Sometimes the North Koreans get irate when Chinese boatmen approach them, as if to taunt them with their mobile phones, their US sportswear and man-bags, and they throw stones to ward them off. Tourists bring bags of biscuits and food that they throw at the locals. But mostly they are happy for the contact.

For their part, most Chinese in Dandong remain unworried by the series of nuclear tests, culminating in a sixth atomic explosion this month that the North Koreans are claiming was a hydrogen bomb.

“I feel okay about it. Ordinary people care little about what’s going on in North Korea. My family and I are not really worried, and our society is stable so far. There are many North Korea waitresses working in the restaurant along the riverfront here. No problem,” said one young woman surnamed Qu.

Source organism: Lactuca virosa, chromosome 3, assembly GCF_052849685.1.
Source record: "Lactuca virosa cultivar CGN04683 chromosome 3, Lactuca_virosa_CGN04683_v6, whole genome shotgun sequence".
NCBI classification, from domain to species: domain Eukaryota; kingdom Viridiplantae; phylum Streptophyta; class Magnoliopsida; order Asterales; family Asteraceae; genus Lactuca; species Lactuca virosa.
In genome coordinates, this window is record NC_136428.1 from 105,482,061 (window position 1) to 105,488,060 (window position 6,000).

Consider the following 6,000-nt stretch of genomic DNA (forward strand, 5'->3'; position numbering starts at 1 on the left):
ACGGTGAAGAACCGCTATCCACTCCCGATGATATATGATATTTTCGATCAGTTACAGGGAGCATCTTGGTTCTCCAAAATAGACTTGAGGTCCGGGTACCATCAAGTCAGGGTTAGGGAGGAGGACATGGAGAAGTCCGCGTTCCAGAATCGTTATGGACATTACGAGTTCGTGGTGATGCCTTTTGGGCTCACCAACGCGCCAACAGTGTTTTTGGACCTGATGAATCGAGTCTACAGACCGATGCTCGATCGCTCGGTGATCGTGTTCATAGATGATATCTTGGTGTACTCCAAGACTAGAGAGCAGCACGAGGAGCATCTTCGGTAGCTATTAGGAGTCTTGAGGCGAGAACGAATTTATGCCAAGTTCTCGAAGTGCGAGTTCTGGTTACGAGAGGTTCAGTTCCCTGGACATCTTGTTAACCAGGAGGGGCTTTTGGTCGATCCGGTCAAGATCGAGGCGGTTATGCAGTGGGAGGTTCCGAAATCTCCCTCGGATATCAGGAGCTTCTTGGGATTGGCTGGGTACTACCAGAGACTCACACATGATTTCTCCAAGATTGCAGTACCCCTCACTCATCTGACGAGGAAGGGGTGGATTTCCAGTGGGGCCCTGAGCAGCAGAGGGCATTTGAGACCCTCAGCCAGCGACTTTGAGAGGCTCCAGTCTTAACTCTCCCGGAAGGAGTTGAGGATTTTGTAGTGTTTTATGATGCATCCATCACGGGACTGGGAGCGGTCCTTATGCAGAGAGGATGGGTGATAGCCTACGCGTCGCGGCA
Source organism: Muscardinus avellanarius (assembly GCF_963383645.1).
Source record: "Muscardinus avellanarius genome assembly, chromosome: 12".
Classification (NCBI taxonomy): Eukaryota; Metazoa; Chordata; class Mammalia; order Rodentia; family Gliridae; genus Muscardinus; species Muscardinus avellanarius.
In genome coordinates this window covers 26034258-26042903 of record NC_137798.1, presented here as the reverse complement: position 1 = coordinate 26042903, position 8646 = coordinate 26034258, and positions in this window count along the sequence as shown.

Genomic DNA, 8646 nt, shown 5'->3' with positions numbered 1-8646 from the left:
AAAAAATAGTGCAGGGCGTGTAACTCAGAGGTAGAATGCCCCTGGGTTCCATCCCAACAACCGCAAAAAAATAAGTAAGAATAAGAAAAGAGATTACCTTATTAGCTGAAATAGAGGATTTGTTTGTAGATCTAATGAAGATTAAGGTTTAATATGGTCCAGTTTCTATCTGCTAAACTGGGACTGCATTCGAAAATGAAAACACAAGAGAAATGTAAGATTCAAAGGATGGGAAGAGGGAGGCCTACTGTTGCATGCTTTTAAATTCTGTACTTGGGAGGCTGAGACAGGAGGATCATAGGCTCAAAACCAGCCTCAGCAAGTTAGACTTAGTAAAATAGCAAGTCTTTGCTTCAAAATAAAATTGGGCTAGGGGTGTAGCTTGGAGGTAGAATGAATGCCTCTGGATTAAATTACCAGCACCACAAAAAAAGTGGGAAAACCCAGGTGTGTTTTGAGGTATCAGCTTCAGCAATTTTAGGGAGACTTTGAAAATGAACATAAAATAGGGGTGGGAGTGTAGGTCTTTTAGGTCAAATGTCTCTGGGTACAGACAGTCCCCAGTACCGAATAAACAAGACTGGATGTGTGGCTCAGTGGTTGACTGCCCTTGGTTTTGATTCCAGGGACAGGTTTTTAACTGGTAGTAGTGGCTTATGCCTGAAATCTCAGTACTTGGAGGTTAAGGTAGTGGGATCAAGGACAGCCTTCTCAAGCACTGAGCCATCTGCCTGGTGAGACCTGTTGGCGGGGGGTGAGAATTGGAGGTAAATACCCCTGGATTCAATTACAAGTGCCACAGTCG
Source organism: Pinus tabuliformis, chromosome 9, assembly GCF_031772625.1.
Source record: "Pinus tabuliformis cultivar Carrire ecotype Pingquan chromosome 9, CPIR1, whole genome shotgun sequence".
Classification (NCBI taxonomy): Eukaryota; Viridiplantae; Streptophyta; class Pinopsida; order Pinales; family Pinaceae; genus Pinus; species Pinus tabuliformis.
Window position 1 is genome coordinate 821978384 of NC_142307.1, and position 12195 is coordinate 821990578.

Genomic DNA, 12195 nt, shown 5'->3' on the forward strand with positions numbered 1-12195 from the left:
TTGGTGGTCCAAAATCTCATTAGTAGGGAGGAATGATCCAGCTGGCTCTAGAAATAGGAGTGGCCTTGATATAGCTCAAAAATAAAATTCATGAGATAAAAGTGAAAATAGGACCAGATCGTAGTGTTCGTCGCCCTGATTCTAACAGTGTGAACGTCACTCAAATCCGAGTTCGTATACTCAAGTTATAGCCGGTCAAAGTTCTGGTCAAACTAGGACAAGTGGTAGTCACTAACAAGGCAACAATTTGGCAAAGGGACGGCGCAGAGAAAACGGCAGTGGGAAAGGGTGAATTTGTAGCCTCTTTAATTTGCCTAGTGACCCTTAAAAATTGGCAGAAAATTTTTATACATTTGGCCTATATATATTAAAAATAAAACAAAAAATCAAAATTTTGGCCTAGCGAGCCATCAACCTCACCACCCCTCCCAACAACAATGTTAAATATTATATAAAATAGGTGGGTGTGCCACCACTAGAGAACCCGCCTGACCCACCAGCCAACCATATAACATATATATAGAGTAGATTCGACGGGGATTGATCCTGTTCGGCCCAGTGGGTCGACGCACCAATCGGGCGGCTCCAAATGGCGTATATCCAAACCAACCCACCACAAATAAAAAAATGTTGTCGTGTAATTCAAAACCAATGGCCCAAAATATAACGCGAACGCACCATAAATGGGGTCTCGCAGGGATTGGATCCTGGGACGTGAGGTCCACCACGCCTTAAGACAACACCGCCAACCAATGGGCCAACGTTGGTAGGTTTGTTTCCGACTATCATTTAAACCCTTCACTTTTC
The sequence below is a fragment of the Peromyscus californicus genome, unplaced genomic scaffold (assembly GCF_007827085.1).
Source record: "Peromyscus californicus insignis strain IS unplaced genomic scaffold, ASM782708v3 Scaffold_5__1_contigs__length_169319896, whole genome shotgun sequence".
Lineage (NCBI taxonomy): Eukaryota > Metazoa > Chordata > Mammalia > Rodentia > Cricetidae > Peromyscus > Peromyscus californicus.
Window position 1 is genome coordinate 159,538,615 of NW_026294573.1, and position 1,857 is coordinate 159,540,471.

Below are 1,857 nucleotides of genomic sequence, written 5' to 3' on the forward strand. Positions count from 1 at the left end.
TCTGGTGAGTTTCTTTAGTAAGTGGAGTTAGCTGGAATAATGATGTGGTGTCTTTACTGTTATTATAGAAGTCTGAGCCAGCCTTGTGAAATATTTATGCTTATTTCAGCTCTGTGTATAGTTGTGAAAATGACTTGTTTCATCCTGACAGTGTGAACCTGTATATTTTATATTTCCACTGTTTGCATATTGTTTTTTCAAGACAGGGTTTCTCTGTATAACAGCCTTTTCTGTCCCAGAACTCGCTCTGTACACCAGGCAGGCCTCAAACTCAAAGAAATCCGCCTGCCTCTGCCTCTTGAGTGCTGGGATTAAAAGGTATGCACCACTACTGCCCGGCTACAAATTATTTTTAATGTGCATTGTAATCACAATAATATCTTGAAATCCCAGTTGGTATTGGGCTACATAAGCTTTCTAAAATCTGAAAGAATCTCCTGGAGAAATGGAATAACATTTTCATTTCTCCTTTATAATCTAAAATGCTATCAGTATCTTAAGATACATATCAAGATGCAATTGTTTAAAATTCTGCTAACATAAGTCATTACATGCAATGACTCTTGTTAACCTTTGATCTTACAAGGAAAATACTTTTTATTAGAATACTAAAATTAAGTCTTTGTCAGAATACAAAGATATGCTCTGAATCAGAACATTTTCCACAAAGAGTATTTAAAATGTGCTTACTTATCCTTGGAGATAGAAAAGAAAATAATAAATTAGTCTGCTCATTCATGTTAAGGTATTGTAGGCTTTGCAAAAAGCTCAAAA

China and North Korea are both communist countries, who fought together during the Korean War (1950-1953), but while Beijing has embraced economic reform and become more outward-looking, Pyongyang has remained isolated and shunned efforts to free the economy.

Although North Korea’s economy grew nearly 4 per cent last year, its fastest pace in 17 years, the fact that 93 per cent of its economy is based on trade with China means this growth rate is unlikely to be maintained in the face of tougher sanctions.

Two North Korean soldiers chat on the bank of the Yalu river near the North Korean town of Sinuiju. Photograph: Greg Baker/AFP/Getty Images
Two North Korean soldiers chat on the bank of the Yalu river near the North Korean town of Sinuiju. Photograph: Greg Baker/AFP/Getty Images